5-22-2011: Farm report for Portland


The Portland Sea Dogs stand at just 12-26 on the season, sitting in the basement of their division of the Eastern League.

Offense

As a team, there’s a lot to like about this year’s Sea Dogs. They’ve averaged 4.5 runs per game, good for 5th in the Eastern League, but their team line of .270/.348/.399 shows that they have a dynamic offense that gets on base plenty. In fact, most of their regulars show up as being league average or better:

Name PA BB% K% AVG OBP SLG OPS BABIP wOBA wRC+
Alex Hassan 166 16.1% 12.5% 0.359 0.472 0.531 1.003 0.384 0.458 194
Jonathan Hee 85 9.9% 25.0% 0.309 0.413 0.441 0.854 0.400 0.400 155
Will Middlebrooks 145 5.0% 24.6% 0.299 0.333 0.500 0.833 0.365 0.376 138
Che-Hsuan Lin 161 12.4% 10.1% 0.268 0.373 0.333 0.706 0.298 0.344 117
Tim Federowicz 156 9.3% 17.8% 0.267 0.331 0.400 0.731 0.300 0.332 109
Mitch Dening 74 8.1% 25.4% 0.238 0.333 0.381 0.714 0.289 0.324 103
Ryan Lavarnway 158 9.2% 21.3% 0.235 0.307 0.404 0.712 0.245 0.323 103
Oscar Tejeda 140 8.8% 18.9% 0.262 0.331 0.361 0.692 0.313 0.323 103
Chih-Hsien Chiang 97 6.5% 21.8% 0.241 0.290 0.425 0.716 0.277 0.322 102
Jorge Padron 148 9.7% 10.1% 0.271 0.340 0.341 0.681 0.293 0.317 98
Ryan Dent 64 7.8% 19.0% 0.224 0.281 0.276 0.557 0.271 0.281 74

The lineup has been paced by LF Alex Hassan, who at age 23 continues to put up very good offensive numbers, despite lacking the HR totals you want to see in a legitimate prospect. He lacks the pure athleticism the Red Sox usually like in their outfielders, but he has always hit well and he can play in right field, so he has some flexibility. His minor league career has been limited by some injuries, but Hassan has always produced, and he does smack quite a few doubles, which means he could still become a pretty decent Major Leaguer.

Che-Hsuan Lin, recently promoted to Pawtucket, is a very good defensive centerfielder, and he handles himself well at the dish. Not much power to speak of, but a high OBP and low K rate are nice to have in a speedy slap hitter. Still just 22 years old, I could see him being a 4th outfielder type as early as next season.

Solid performances from both Tim Federowicz and Ryan Lavarnway, which means that our catching depth will be quite a bit better next year than it is this year.

Pitchers

The story on the other side of the ball has been a completely different story, with the staff allowing 4.76 runs per game, third worst in the League. The aggregate numbers show that they are allowing the highest rate of HRs in the League, and that they are not striking out enough batters to be competitive (their team 6.7 K/9 ranks second to last in the League). He’s what you see on this staff:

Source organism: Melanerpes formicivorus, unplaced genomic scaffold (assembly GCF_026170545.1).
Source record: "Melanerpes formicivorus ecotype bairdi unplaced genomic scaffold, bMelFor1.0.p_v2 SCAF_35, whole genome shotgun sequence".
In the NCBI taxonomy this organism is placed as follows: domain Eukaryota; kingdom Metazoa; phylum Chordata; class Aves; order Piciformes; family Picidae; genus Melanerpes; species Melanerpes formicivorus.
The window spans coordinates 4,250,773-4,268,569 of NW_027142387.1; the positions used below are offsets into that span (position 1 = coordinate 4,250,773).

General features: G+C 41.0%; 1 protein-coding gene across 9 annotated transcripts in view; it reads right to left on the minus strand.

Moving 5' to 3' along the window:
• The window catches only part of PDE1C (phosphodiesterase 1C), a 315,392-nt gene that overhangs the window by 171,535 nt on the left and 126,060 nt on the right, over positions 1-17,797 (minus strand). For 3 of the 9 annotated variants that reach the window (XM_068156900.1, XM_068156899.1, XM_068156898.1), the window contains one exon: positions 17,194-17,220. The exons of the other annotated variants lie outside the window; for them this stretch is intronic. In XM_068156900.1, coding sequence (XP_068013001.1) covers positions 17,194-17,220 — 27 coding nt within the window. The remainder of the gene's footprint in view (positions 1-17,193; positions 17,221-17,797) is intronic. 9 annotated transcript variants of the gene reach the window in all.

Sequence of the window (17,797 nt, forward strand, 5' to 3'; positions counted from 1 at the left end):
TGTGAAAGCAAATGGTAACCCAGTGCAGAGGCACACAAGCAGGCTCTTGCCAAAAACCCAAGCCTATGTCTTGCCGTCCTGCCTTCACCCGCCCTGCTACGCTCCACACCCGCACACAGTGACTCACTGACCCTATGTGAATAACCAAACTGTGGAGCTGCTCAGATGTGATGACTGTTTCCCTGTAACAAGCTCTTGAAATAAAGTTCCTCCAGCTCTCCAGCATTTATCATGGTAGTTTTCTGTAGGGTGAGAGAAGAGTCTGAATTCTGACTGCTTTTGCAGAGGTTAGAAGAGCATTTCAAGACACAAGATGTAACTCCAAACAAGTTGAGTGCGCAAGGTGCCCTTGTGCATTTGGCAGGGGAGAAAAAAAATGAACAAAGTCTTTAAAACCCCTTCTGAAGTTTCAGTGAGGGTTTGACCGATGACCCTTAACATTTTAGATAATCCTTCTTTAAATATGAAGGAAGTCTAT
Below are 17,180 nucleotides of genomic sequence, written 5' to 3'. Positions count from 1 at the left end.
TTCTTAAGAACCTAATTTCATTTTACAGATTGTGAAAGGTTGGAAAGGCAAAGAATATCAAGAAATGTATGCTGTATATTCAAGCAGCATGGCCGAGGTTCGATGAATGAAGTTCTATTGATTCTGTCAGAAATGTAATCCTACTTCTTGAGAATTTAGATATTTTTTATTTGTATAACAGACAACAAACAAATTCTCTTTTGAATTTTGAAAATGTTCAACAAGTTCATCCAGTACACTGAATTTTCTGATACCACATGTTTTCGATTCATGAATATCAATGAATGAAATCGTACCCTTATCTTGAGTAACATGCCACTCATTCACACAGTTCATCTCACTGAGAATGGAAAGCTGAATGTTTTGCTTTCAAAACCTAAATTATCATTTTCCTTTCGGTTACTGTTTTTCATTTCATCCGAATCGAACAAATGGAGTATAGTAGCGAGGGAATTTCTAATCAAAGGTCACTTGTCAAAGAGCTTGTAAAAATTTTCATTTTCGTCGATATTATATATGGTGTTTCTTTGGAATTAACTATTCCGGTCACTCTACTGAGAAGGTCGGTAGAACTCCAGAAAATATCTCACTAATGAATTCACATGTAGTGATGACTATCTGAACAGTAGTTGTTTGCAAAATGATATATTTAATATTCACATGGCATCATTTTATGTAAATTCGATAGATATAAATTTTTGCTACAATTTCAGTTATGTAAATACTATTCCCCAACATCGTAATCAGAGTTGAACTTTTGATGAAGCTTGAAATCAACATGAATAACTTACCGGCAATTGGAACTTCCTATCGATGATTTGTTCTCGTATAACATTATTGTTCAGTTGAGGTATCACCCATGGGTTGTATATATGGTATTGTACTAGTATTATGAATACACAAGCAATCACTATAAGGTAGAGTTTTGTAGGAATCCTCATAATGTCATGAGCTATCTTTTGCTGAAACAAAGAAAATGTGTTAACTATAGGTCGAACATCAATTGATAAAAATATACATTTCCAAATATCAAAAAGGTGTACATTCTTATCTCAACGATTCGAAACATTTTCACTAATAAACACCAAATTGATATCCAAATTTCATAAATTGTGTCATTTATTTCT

Name IP K/9 BB/9 HR/9 WHIP BABIP LOB% ERA FIP
Alex Wilson 41.1 8.3 2.6 1.1 1.09 0.262 74.4% 3.27 3.88
Stephen Fife 35.0 4.4 2.6 0.3 1.11 0.244 69.0% 2.57 3.71
Michael Lee 33.1 5.9 3.5 1.4 1.11 0.200 71.9% 4.32 5.18
Stolmy Pimentel 32.0 5.9 3.4 1.1 1.53 0.320 64.7% 6.19 4.92
Brock Huntzinger 32.0 5.8 3.5 1.9 2.04 0.381 51.4% 9.00 6.09
Seth Garrison 25.2 7.6 3.8 0.4 1.06 0.230 77.2% 2.66 3.45
Jeremy Kehrt 23.2 3.0 1.5 1.1 1.35 0.291 64.8% 4.94 4.68
Eammon Portice 21.2 8.5 3.3 0.5 1.37 0.327 65.0% 4.74 3.09
Santo Luis 19.1 10.7 5.1 0.5 1.40 0.300 60.2% 5.59 3.36
Tommy Hottovy 18.2 8.7 1.9 0.0 0.86 0.250 75.0% 1.93 1.91
Blake Maxwell 13.0 9.0 1.4 0.0 0.77 0.235 81.8% 1.38 1.89
Caleb Clay 13.0 5.5 4.9 0.7 2.15 0.400 52.5% 9.69 5.05

The only standout in this rotation might be Alex Wilson, who has thrown his nasty sinker and looked very solid in all aspects of his game. His low walk rate shows how polished his game is; it’ll be interesting to see how his stuff translates at the Triple-A level.

Stephen Fife has a low ERA, but he’s achieved it with smoke and mirrors, with just a .244 BABIP against and allowing just 1 HR so far. That’s not gonna continue. Stolmy Pimentel (0-5) has been quite the disappointment so far, but he’s just 21 and in his first year at this level. He’s too good to continue like this all year long.

Among the relievers, Santo Luis has been mowing down hitters (when he isn’t walking them) and Eammon Portice has been quite solid in his peripherals. I like Blake Maxwell, who has been quite impressive in a small sample. But these are all older, minor league journeymen types. Caleb Clay and Cesar Cabral (recently promoted from High-A Salem) are the ones the Sox are really watching at this level.

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